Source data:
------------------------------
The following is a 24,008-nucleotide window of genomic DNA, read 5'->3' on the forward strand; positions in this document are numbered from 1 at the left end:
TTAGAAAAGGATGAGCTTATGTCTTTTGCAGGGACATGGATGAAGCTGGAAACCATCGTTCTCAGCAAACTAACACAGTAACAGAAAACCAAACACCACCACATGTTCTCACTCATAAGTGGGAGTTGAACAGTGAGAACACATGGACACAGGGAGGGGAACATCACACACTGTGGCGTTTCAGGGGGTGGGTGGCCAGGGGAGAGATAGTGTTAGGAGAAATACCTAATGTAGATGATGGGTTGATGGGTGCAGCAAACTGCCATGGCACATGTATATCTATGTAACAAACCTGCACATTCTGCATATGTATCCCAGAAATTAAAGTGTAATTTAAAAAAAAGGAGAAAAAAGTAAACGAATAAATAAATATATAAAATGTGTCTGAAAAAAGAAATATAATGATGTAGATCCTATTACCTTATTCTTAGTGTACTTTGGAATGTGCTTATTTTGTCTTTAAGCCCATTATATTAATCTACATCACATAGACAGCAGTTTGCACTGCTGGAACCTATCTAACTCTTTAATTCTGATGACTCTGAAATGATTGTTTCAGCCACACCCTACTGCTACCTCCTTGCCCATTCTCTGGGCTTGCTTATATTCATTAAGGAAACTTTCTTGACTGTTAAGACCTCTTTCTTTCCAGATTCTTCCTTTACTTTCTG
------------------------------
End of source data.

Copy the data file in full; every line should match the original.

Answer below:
The following is a 24,008-nucleotide window of genomic DNA, read 5'->3' on the forward strand; positions in this document are numbered from 1 at the left end:
TTAGAAAAGGATGAGCTTATGTCTTTTGCAGGGACATGGATGAAGCTGGAAACCATCGTTCTCAGCAAACTAACACAGTAACAGAAAACCAAACACCACCACATGTTCTCACTCATAAGTGGGAGTTGAACAGTGAGAACACATGGACACAGGGAGGGGAACATCACACACTGTGGCGTTTCAGGGGGTGGGTGGCCAGGGGAGAGATAGTGTTAGGAGAAATACCTAATGTAGATGATGGGTTGATGGGTGCAGCAAACTGCCATGGCACATGTATATCTATGTAACAAACCTGCACATTCTGCATATGTATCCCAGAAATTAAAGTGTAATTTAAAAAAAAGGAGAAAAAAGTAAACGAATAAATAAATATATAAAATGTGTCTGAAAAAAGAAATATAATGATGTAGATCCTATTACCTTATTCTTAGTGTACTTTGGAATGTGCTTATTTTGTCTTTAAGCCCATTATATTAATCTACATCACATAGACAGCAGTTTGCACTGCTGGAACCTATCTAACTCTTTAATTCTGATGACTCTGAAATGATTGTTTCAGCCACACCCTACTGCTACCTCCTTGCCCATTCTCTGGGCTTGCTTATATTCATTAAGGAAACTTTCTTGACTGTTAAGACCTCTTTCTTTCCAGATTCTTCCTTTACTTTCTG